Perhaps most exciting for Westerner backpackers spent on veg curry and chappati, though, are the many, MANY wonderful French cafes and eateries that Pondy has to offer. There are far too many to list, but I would highly recommend Hot Breads and Baker Street for some of the best patisserie I have EVER eaten and the Art Cafe and Artika for a late afternoon coffee. Prices are high by Indian standards but for a two day blowout – it’s just the ticket. Restaurants range from the extravagant rooftop garden Rendevous to slightly lower key L’espace, the latter of which I enjoyed a beautifully cooked and seasoned poisson du jour avec pommes frites for 300 rupees, or £3.30. I didn’t try Rendevous due to prices touching the 900 rupee mark (which of course is still incredibly cheap by European standards), but which I am reliably informed boasts succulent steaks and an excellent wine list.

Finally – the shopping. As most who know me know, I generally hate shopping, especially when bargaining is involved. However, Pondy’s many handmade silver shops convinced me to part with some cash, as did a one-off craft market by the seafront and the extraordinarily modern and fresh boutique Ma Pondy Cherie, where I picked up a t-shirt from Mumbai based street fashion designer Jas Charanjiva, showing an Indian woman in traditional dress but flourishing a full-finger golden knuckle duster engraved with ‘BOOM.’

In terms of traditional Indian life, Pondy has little to offer – this is firmly an enclave for the wealthy and, more than in other Indian towns, white foreigners. I have not seen so many fashionable Europeans and glowing alabaster children idly cycling through leafy parks since Paris. There is also something a little sinister in the town’s order and cleanliness – something I have read is made possible by the fabulous wealth the Sri Aurobindo ashram generates from the thousands of spiritual seekers that visit every year from the West. As such the institution owns most of the real estate in the the town, and – I believe – is behind the strictly enforced clean street policy. Thus, while one cannot deny Pondicherry’s grace, beauty and elegance, I was left questioning exactly who gets to enjoy its peace and tranquility on a residential basis and at what cost. Nonetheless Pondicherry is a joy to visit, and a welcome respite from the glorious – but trying – chaos of mainland India.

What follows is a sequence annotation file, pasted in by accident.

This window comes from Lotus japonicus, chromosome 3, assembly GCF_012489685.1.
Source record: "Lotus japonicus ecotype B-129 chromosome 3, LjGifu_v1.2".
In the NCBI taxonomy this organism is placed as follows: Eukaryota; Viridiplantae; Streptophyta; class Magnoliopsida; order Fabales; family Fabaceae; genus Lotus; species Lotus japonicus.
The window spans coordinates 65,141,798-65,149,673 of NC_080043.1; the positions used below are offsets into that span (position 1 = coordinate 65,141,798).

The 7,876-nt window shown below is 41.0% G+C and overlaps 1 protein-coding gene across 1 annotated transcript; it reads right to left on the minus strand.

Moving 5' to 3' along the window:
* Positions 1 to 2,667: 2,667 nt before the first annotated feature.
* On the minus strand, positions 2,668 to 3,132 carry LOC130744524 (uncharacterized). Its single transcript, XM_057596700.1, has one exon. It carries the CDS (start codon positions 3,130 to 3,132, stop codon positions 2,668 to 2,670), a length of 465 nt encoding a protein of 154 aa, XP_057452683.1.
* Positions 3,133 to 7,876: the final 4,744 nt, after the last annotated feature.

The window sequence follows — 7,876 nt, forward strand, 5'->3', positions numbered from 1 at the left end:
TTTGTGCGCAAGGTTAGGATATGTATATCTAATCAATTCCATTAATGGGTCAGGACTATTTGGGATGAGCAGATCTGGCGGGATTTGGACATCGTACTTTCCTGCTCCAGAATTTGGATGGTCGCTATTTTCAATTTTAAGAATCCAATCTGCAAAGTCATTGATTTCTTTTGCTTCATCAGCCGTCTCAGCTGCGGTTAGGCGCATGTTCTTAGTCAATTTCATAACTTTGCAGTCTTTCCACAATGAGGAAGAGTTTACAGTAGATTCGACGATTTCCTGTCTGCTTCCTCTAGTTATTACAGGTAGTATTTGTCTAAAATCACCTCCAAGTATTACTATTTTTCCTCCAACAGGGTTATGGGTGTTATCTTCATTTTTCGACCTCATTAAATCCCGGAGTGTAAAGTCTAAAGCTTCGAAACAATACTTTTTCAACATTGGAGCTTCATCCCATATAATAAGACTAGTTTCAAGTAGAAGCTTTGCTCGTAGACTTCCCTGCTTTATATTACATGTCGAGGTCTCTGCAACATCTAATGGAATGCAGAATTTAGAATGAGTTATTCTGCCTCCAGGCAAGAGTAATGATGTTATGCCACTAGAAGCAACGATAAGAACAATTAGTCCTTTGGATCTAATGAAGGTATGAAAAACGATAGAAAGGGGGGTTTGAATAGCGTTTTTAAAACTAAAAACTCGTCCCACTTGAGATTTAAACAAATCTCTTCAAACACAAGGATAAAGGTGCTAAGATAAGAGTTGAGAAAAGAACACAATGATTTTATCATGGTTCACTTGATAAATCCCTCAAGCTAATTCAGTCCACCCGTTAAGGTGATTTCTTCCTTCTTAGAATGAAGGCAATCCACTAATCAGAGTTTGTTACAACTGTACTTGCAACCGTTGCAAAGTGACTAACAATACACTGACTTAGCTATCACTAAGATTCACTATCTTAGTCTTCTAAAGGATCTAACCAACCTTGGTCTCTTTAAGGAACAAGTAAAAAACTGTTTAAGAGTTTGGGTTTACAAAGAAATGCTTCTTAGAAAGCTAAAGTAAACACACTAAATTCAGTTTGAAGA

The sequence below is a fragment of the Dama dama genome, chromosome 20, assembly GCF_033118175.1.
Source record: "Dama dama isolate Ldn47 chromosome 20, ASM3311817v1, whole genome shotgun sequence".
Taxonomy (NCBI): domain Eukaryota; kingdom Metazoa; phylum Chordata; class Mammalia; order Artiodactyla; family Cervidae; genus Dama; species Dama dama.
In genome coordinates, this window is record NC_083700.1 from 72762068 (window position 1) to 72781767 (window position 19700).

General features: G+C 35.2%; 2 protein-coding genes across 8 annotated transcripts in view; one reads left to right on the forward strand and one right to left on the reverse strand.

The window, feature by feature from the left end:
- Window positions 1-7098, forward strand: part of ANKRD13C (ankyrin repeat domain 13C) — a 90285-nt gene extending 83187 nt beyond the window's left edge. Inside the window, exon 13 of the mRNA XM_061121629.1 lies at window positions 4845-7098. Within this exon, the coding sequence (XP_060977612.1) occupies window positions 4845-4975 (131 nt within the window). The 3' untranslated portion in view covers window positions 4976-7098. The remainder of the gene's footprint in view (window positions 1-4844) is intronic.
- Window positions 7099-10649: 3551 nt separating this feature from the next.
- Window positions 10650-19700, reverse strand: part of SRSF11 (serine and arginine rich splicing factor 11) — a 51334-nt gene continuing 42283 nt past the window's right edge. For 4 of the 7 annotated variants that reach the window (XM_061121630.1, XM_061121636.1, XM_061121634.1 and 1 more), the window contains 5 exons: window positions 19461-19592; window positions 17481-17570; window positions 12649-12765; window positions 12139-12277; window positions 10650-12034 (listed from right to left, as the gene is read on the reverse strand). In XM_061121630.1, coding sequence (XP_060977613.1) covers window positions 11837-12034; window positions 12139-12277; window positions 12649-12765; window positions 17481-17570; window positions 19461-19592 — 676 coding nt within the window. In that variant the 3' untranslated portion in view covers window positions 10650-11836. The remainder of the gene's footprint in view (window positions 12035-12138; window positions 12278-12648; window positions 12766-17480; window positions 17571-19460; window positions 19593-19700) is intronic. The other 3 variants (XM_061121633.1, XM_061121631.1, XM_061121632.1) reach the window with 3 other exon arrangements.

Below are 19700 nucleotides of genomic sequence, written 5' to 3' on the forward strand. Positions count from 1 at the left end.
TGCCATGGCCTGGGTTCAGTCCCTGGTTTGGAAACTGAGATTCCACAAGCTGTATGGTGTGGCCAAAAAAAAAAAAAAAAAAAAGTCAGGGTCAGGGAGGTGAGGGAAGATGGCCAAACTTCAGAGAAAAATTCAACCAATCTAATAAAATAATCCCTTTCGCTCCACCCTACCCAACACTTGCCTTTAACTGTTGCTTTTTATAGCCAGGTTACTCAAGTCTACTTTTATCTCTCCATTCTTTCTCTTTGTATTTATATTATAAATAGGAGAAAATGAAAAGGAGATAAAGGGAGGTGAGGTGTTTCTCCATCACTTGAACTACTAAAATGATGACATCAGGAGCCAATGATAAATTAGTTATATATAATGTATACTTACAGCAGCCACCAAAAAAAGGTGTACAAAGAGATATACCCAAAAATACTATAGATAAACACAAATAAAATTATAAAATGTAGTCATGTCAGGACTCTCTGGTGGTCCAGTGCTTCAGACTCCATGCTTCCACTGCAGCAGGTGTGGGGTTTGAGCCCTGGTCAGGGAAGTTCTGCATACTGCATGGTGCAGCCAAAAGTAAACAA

How to walk in Trivandrum, Kerala

Trivandrum, or Thiruvananthapuram (most prefer the former), is not a typical tourist destination. There is little to recommend it in terms of sightseeing – it’s chief destinations being the softly fading palace of the former Thirunal royal family and a few crumbling museums near the somewhat depressing zoo in its one public park. Though the grounds at the latter are, admittedly, lush.

Like most of India, the city is noisy, dusty and overflowing with rubbish. The pecking order on the roads goes from truck to bus to car to tuk-tuk to motorbike to cyclist to pedestrian – the latter, I imagine, thought to deserve death for their stupidity. For those brave enough to try though, a walk through any part of this city is well worth it.

During the ten days I found myself an almost daily visitor to Kerala’s capital and it’s fine hospital (more on that later), I was a happy ambler; the trick, I soon realised, being to hold my nose past the particularly large or smoking rubbish piles and any open water, and to start out early.